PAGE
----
By Michael Goldstein
By Dennis Romero
By Sarah Fenske
By Matthew Mullins
By Patrick Range McDonald
By LA Weekly
By Dennis Romero
By Simone Wilson
Butts does not like editing, either; he’s a self-proclaimed practitioner of “gonzo” pornographics. The porno term gonzo is conspicuously unlike the Hunter S. Thompson–spawned adjective, defined in the Oxford Modern English Dictionary as “of or associated with journalistic writing of an exaggerated, subjective, and fictionalized style.” For the porno definition, we must turn to Tricia Devereaux, relatively acclaimed porn historian as wed to porn’s pioneer of gonzoics, John “Buttman” Stagliano. (Note that Buttman is pronounced on par with Superman, Spider-Man or Batman, not with ottoman or Goldman.) Here’s Devereaux:
“Gonzo can take on several different forms. It can vary from the cameraman (in adult, very often the director) interviewing the actors, or participating in the scene with dialogue and/or sex. It can also mean that the actors are simply acknowledging the fact that there is a camera shooting what they are doing. So, although in adult gonzo, the cameraman is usually somehow visible or audible, simply the actors playing to the camera constitutes a gonzo scene.”
As Butts describes his techniques and preferences — hand-held, real-time body-pans — I can’t help but wonder whether his ultimate allegiance is truly to the purity of porn vérité, or to its convenience: “The best scene possible,” Professor Butts tells us, “is the scene with the least possible edits.”
Soon we’re all educated, and it’s time for the demo shoot. Two young women, Mari and Flower, head to the couch, and Butts heads to the sidelines to meet with the Learning Annex authorities. Returns a few moments later to explain: “Here’s the deal. I’ve been arrested many times. You all look like great guys and gals. But I want to make sure that what we’re doing here is not going to get any of us in trouble. We just need to wait for a clarification. We are in Los Angeles, and it’s legal to shoot adult movies here. But I don’t necessarily know under what context this falls: Whether doing this falls under the context of an adult movie, or if it falls under the context of a live performance.”
“Education!” someone ejaculates.
“I would agree,” Butts replies. “Totally. But unfortunately, I can’t get a guarantee that . . . I mean, is everybody going to raise their hands and say everybody here is not an undercover policeman? I don’t think I can even legally ask that question to find out. So let’s just wait for clarification. Either way, I’m gonna say I’m making an adult movie. It’s just whether you’re gonna see . . . the whole deal, or are you gonna see, you know, almostthe whole deal.”
Clarification arrives favorably. Butts takes up his camera. Mari and Flower make their ways from licks and moans to O’Gods and O’babys on the couch as Butts pans them up and down, coaching, coaxing, describing for us the various camera techniques he’s employing, as I listen imagining what I might see on the couch or the monitor, if they weren’t both eclipsed by Scott’s enormous head.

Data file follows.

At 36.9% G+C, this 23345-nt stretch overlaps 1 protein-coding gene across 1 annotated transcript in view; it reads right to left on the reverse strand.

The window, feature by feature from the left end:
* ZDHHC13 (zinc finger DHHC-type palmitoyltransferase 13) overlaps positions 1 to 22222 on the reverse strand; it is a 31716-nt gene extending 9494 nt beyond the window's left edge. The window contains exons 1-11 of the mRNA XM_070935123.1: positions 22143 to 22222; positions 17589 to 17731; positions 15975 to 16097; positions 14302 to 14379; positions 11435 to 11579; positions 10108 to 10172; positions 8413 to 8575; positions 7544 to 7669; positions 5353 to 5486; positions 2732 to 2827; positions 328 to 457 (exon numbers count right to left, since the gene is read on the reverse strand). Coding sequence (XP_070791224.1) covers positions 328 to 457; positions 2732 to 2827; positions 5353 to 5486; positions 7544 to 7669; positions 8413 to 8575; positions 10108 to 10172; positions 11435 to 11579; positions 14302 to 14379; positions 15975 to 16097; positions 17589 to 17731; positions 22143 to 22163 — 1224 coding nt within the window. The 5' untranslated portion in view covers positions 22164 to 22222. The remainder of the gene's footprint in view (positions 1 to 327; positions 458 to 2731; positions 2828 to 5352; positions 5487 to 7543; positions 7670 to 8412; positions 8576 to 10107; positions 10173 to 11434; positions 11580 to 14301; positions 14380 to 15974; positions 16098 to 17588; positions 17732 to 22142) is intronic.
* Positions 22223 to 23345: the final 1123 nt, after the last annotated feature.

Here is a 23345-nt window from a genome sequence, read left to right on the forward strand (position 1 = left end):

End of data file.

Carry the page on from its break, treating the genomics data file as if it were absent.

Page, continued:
“The only thing that will scare me is if they put up flower wallpaper.” Mike Muir, cholo-styling front man of Venice’s seminal punk band Suicidal Tendencies and, later, Infectious Grooves, is in a deluxe RV parked in front of his two-story home in dusty Camarillo. Inside Muir’s living room, five construction workers hustle past cameramen, producers and Steve Watson, the Hotlanta-drawling host and foreman of the Discovery Channel’s extreme-remodeling show Monster House.
“It’s a thinker,” Watson says of Muir’s house, the final project of Monster House’s first season. (The transformation will be the basis for the show’s Halloween episode this Saturday.) Goateed and forever tan, Watson eyes the dimensions of an opening that leads from Muir’s original living room, the walls of which are spray-painted by local graffiti artist Adam Siegal, into a sort of romper room that in turn leads to the backyard, where tools surround the pool. The plan is to convert the romper room into an evil forest.
“We’re trying to confront fear,” says series producer Jeff Kuntz over the noise of hammers, saws and drills. Imagine images of animals peeking from behind trees fabricated out of steel and positioned along the room’s perimeter, with a television and sofas thrown in for domesticity’s sake.
Elsewhere, the build team’s electrical contractor, Rex, configures a timing system for a sliding steel door — essentially a mechanized, portal, featuring flames, a lady praying and a devil — that will go in the entryway Watson is checking out. Outside, measures are under way to add a “sacrificial” table to the barbecue area, thus allowing for the seamless transition of meat.
The key to a successful Monster House is good old-fashioned teamwork. Simple enough, but try putting that in the heads of maverick construction workers concerned with preserving their reputations in front of a national audience. If they complete what would normally be a two-month-long renovation project within the allotted five days, they each win $3,000 worth of power tools and welding equipment — and most important, Watson says, “braggin’ rights.” Watson himself gets his hands dirty and leads ‰
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